Hundreds of building owners get undeserved “F” energy grades

Error in Con Edison data reporting: DOB

(Photo Illustration by The Real Deal with Getty, GKV)
(Photo Illustration by The Real Deal with Getty, GKV)

Hundreds of New York City buildings were slapped with F letter grades for energy efficiency last week, but the city says the fault for the bump in failures lies in Con Edison’s reporting.

Several hundred buildings received the failing grade by mistake, the Department of Buildings’ Andrew Rudansky told The City. Those grades are being pinned on data reporting errors by the utility company, which said it is working to resolve the issues.

According to the grading system, a D is actually the worst a building can do because an F means the property didn’t submit data. Updated scores could be released next month.

Landlords have previously taken issue with the system, saying the grades can spark shame around their properties.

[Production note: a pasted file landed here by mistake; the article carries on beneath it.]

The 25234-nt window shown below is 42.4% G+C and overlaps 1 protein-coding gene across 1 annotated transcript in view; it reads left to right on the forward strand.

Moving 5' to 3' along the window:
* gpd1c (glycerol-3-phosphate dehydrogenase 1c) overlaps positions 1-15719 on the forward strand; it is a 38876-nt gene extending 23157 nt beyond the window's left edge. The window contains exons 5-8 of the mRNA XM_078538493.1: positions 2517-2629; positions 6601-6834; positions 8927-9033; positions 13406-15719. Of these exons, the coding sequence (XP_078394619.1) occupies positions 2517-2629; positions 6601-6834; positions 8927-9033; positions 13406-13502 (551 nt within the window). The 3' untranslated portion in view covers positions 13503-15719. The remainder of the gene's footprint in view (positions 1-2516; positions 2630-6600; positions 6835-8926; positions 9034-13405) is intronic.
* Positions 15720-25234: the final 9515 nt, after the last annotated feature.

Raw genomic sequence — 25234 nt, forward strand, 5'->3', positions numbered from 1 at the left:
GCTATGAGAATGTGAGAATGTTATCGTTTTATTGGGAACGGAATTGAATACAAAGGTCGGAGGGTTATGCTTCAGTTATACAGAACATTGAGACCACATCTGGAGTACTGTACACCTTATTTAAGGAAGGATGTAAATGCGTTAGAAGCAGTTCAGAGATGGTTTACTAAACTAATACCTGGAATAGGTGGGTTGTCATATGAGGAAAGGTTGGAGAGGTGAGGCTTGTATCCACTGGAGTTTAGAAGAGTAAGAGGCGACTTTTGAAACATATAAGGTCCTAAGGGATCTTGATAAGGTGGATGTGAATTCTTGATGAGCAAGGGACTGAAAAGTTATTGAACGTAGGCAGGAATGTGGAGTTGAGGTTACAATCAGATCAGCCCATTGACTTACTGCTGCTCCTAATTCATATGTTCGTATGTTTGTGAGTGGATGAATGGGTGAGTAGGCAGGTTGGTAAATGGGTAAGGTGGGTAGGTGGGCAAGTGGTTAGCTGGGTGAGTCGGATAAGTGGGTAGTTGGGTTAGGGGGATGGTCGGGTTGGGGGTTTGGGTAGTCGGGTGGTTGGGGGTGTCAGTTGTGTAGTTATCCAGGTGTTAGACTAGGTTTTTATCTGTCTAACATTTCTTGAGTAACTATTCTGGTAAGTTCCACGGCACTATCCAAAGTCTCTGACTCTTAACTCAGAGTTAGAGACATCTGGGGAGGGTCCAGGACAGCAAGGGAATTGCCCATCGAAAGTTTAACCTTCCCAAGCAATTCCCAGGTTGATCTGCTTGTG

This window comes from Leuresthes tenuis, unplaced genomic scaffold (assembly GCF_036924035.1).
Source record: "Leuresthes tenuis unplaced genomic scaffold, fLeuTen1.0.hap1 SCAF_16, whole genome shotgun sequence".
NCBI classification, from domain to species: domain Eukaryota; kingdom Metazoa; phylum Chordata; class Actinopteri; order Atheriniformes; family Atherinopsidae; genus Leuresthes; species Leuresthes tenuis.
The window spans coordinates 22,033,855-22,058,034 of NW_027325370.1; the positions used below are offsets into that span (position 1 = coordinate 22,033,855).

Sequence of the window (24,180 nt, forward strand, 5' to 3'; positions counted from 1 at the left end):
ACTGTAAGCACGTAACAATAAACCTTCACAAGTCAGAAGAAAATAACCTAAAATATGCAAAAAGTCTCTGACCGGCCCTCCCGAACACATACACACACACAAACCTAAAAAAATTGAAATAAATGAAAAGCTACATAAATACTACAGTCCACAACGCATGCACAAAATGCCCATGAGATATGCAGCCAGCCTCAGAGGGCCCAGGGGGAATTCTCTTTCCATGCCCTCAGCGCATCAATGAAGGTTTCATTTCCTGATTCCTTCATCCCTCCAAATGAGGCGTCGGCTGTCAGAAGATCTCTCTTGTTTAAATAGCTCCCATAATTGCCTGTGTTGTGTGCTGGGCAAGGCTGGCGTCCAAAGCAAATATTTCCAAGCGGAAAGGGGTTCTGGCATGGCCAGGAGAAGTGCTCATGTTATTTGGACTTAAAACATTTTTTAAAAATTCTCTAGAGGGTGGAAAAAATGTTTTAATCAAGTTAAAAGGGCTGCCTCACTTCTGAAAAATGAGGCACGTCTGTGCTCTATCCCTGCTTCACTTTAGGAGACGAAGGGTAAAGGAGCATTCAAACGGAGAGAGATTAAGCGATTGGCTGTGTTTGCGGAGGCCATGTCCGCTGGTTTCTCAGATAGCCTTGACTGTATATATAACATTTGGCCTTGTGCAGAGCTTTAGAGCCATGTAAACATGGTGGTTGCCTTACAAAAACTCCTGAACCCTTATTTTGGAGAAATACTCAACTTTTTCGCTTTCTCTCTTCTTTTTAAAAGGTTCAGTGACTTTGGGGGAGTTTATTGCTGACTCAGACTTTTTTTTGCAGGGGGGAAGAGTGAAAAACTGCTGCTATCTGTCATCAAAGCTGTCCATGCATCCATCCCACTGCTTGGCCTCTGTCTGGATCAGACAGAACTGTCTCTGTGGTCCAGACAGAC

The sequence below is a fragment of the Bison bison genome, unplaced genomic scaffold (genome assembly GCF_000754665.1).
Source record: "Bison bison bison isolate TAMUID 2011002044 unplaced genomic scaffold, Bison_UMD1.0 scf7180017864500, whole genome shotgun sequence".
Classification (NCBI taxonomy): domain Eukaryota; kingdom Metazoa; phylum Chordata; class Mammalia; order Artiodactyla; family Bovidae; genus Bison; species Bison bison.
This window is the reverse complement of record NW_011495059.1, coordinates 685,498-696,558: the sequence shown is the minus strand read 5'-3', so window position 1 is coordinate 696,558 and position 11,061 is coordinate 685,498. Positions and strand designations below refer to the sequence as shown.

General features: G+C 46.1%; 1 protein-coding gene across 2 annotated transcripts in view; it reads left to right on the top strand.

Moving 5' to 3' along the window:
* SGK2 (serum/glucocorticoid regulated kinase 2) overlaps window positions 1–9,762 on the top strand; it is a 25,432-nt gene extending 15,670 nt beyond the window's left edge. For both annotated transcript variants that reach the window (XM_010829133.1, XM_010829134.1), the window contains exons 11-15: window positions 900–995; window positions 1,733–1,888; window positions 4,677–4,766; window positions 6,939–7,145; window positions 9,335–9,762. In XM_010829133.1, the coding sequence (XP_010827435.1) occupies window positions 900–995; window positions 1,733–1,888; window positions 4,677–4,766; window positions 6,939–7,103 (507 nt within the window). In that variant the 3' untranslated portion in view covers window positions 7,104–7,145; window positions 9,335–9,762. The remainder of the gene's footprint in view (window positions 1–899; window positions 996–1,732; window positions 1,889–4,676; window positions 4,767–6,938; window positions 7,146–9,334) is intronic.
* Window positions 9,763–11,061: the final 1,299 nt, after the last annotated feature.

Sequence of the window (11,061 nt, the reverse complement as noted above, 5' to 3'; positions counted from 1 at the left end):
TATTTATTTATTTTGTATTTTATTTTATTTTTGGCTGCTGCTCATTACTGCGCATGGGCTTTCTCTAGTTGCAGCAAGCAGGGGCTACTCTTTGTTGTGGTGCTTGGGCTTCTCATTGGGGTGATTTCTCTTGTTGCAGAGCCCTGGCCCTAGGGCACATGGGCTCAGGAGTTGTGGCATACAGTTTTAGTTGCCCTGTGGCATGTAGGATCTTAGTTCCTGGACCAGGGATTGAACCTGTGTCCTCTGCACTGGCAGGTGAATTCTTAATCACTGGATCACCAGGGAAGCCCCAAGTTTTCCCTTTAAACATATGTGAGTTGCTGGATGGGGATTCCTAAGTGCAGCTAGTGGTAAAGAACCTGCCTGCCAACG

Those who fail to post their score publicly were subject to a $1,250 fine at the end of October, but Rudansky said those waiting for an adjustment on their F won’t be penalized for failing to post. Nearly 2,000 addresses received Fs in the last month, roughly 10 percent of all new grades.

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Grades are calculated using an Energy Star metric that compares the energy consumption of buildings across the country with similar densities and uses. They became required when Local Law 95 passed in 2018; buildings with 20,000 square feet or more are subject to the regulation.

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Beyond the reporting snafu, energy efficiency appears to be improving slightly throughout the city. In 2021, 20.1 percent of buildings earned an A and 16.5 percent earned a B. Preliminary data for this year scores the A share at 20.5 percent and Bs at 17.2 percent. Meanwhile, buildings with a D grade dropped by 3.6 percentage points.

While landlords only get fined for failing to post their grades, another environmental law coming into effect soon has more bite. Starting in 2024, Local Law 97 will subject building owners to a fine of $268 per ton of greenhouse gas emissions above a certain threshold.

— Holden Walter-Warner